The history of Emmaus began in Paris in 1949 when the first Emmaus community was founded by Father Henri-Antoine Grouès, better known as Abbé Pierre. He was an MP, Catholic priest and former member of the French Resistance who fought to provide homes for those who lived on the streets of Paris.
One night, a man called Georges was brought to Abbé Pierre after a failed suicide attempt. Georges had been released after 20 years in prison, only to find his family unable to cope with his return home, leaving him with nowhere to go.
He turned to the Abbé for help, but instead Abbé Pierre asked Georges to help him, building houses for the homeless mothers who came looking for his support.
Georges became the first Emmaus companion, living with Abbé Pierre and helping him to build temporary homes for those in need, first in the priest’s own garden, then wherever land could be bought or scrounged. He later said:
“Whatever else he might have given me – money, home, somewhere to work – I’d have still tried to kill myself again. What I was missing, and what he offered, was something to live for.”
Georges – the first Emmaus companion
In 1951, Abbé Pierre resigned as an MP to devote himself to fighting homelessness and poverty. Until then, he had used his salary to pay Georges and the other 18 men who had joined them to set up the first ever Emmaus community, but leaving his job meant that no money was coming in. Instead, he toured the smart restaurants of Paris asking for donations.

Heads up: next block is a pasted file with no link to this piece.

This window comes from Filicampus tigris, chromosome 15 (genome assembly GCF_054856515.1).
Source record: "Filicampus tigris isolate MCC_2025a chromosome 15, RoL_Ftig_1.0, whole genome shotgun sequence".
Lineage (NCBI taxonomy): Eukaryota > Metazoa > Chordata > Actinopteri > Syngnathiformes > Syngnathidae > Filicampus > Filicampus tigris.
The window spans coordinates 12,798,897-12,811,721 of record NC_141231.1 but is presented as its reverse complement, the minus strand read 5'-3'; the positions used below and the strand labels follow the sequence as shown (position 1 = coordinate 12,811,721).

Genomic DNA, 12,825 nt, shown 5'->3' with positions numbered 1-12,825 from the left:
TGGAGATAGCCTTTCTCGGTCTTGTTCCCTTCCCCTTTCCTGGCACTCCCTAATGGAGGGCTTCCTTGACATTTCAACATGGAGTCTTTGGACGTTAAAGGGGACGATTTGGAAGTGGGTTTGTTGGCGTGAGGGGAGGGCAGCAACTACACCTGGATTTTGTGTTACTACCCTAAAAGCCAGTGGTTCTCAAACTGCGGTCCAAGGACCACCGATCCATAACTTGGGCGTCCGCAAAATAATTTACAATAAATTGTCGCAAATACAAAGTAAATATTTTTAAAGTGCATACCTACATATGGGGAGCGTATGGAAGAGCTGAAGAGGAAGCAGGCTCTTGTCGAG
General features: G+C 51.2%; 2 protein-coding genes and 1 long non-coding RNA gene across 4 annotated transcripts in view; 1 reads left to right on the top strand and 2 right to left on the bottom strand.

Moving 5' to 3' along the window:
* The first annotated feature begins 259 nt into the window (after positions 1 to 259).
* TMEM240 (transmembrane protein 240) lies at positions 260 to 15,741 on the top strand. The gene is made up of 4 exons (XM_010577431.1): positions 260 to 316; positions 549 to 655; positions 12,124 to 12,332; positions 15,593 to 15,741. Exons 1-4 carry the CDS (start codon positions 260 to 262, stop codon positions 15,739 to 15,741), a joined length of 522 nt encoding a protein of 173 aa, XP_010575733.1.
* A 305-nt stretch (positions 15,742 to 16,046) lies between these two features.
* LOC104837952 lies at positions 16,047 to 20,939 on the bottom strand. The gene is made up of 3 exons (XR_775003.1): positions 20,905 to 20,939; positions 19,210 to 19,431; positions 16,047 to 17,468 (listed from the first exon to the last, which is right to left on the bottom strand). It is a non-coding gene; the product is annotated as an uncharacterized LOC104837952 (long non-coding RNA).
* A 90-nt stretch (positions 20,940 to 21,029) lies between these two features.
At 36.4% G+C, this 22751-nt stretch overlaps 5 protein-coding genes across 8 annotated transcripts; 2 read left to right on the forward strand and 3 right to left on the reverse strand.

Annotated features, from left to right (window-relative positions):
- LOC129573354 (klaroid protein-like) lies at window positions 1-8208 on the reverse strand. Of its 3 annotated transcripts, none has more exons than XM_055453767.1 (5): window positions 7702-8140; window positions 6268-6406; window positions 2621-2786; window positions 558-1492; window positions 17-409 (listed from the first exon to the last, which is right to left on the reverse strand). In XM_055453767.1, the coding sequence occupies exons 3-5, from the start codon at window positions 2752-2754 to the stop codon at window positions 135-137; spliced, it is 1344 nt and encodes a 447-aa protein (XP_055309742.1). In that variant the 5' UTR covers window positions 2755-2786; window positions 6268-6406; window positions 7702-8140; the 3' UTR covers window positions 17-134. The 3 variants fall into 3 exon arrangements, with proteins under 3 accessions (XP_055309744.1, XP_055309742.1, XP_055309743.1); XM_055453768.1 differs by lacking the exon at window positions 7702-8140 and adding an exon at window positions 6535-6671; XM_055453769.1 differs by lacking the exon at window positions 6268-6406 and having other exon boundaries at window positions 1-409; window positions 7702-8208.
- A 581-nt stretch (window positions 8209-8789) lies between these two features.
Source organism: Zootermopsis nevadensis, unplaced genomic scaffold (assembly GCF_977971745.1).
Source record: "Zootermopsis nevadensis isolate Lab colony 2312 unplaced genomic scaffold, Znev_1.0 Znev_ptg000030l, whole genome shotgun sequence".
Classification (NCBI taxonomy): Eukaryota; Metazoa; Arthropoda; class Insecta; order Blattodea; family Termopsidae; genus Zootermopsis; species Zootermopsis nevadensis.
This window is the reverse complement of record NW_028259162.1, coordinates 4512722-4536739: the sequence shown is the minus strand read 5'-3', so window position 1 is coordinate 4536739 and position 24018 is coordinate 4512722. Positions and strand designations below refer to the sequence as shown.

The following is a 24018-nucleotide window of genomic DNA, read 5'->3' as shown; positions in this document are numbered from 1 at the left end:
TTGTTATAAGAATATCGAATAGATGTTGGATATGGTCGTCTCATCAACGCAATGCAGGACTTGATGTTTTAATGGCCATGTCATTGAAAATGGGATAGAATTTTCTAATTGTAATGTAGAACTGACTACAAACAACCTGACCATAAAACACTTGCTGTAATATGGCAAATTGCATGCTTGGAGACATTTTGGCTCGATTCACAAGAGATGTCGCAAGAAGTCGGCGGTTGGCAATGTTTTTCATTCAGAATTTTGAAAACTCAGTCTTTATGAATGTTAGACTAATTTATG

When the companions found out about this they were outraged, feeling that begging would compromise their self-respect. So, to raise money, they became “rag pickers”, collecting things that people no longer wanted and selling them on. This was the start of the first Emmaus social enterprise.
One January day in 1954, Abbé Pierre learned that the baby of a homeless couple had frozen to death in the night. A baby’s funeral sparked the uprising of kindness. Some days later he heard that a woman had died of hypothermia on the streets having been evicted from her home. Angered by these needless deaths, he sent an open letter to newspapers and made a famous radio appeal to the nation:
“My friends, come help… A woman froze to death tonight at 3:00am, on the pavement of Sebastopol Boulevard, clutching the eviction notice which the day before had made her homeless… Each night, more than two thousand endure the cold, without food, without bread, more than one almost naked. To face this horror, emergency lodgings are not enough…
…Everyone can help those who are homeless. We need, tonight, and at the latest tomorrow, five thousand blankets, three hundred big American tents, and two hundred catalytic stoves…. Thanks to you, no man, no child, will sleep on the asphalt or on the waterfronts of Paris tonight.”
The French public responded – gifts and support flooded in.
Emmaus communities opened across France. Abbé Pierre became an international figure and travelled the world spreading the word about Emmaus, leading to new communities being set up on four continents.
Abbé Pierre continued to campaign until his death, in January 2007, aged 94. His funeral on 26 January 2007, at the Cathedral of Notre Dame de Paris, was attended by numerous distinguished guests, but according to his wishes, it was Emmaus companions who sat at the front of the congregation.
Emmaus had been established in France for 40 years before it came to the UK in the early 1990s, all thanks to a chance encounter at a Cambridge soup kitchen.